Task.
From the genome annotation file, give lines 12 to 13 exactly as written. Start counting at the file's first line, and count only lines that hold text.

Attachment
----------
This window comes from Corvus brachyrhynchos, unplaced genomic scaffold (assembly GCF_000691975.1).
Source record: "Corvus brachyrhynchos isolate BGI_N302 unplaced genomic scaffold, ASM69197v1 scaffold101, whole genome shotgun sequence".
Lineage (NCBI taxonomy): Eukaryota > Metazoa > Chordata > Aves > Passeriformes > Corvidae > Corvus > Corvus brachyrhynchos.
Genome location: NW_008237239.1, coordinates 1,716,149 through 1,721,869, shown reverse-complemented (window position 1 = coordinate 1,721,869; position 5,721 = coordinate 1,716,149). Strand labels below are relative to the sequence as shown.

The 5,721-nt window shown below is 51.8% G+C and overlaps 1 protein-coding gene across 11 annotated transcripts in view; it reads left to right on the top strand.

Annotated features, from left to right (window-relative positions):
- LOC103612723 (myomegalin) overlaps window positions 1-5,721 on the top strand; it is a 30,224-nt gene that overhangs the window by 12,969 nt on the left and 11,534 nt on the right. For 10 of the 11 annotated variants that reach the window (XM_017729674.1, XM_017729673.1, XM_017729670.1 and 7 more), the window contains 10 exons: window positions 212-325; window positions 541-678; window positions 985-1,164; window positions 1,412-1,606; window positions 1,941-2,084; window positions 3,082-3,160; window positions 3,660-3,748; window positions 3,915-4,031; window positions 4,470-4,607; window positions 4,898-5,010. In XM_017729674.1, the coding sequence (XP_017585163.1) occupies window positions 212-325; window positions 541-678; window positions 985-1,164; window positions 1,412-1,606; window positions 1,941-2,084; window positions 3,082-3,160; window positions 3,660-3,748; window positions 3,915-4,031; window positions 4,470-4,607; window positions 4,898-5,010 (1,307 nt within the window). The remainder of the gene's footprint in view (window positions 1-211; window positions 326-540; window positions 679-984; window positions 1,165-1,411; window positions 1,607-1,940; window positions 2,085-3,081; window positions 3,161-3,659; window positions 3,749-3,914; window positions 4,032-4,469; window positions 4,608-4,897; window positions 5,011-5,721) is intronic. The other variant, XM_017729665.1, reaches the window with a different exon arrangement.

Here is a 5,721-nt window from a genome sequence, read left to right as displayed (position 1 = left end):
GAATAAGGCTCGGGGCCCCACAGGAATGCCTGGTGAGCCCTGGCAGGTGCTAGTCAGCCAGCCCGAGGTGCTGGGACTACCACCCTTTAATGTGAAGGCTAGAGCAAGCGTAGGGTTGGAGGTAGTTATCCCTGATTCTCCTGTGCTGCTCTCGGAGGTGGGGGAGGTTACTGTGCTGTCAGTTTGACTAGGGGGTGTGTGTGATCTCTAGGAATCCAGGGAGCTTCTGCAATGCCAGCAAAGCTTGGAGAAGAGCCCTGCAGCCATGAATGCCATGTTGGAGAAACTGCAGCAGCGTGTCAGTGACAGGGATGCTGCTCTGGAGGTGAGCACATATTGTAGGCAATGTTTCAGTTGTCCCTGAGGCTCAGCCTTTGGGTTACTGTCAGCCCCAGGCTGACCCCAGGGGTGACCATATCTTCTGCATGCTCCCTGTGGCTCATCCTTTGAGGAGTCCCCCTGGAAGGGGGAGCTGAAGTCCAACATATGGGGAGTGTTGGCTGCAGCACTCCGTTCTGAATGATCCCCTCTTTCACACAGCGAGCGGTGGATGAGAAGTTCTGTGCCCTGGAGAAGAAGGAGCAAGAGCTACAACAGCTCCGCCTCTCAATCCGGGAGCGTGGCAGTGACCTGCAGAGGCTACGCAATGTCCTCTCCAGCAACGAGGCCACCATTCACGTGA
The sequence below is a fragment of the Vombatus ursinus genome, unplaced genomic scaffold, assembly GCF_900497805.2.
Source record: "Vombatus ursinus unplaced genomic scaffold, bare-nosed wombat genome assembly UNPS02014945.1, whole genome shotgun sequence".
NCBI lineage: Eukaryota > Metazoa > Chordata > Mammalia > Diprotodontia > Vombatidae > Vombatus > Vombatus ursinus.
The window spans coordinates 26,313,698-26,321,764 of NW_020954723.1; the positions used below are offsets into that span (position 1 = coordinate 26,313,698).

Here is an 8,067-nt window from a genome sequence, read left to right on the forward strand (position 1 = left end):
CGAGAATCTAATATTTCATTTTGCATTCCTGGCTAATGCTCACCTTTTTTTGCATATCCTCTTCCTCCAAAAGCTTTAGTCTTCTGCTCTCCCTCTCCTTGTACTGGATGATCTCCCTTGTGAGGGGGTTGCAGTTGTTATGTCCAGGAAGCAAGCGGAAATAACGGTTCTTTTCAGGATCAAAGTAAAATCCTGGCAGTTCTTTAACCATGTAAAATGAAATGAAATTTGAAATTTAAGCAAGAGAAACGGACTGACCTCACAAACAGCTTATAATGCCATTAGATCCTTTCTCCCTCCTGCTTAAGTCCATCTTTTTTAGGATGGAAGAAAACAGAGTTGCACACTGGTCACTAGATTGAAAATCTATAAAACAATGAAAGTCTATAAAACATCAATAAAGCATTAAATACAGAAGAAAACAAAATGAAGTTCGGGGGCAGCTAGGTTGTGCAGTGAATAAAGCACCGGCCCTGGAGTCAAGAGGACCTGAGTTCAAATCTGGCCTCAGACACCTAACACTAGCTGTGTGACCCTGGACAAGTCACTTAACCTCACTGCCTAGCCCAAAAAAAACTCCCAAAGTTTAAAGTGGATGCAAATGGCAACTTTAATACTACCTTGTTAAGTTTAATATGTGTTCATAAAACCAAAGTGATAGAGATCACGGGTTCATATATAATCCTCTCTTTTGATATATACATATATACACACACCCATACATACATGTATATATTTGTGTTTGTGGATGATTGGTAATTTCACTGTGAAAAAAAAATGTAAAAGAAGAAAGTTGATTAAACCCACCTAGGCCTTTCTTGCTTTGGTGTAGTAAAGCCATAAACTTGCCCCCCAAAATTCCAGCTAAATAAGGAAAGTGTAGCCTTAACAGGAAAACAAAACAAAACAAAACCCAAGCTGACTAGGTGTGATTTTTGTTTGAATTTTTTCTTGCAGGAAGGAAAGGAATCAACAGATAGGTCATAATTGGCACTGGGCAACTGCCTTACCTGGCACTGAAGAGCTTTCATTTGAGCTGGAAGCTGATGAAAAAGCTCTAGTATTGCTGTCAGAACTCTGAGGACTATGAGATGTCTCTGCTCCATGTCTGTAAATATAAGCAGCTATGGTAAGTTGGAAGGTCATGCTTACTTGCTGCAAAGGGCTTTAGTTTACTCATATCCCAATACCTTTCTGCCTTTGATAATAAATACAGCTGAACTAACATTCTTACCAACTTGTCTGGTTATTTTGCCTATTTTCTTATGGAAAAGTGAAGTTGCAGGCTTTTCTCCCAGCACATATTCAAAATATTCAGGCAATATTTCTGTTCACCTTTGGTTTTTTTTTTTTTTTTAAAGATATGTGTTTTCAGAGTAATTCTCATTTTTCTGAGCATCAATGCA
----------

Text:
NCBI lineage: Eukaryota > Metazoa > Chordata > Mammalia > Diprotodontia > Vombatidae > Vombatus > Vombatus ursinus.
The window spans coordinates 26,313,698-26,321,764 of NW_020954723.1; the positions used below are offsets into that span (position 1 = coordinate 26,313,698).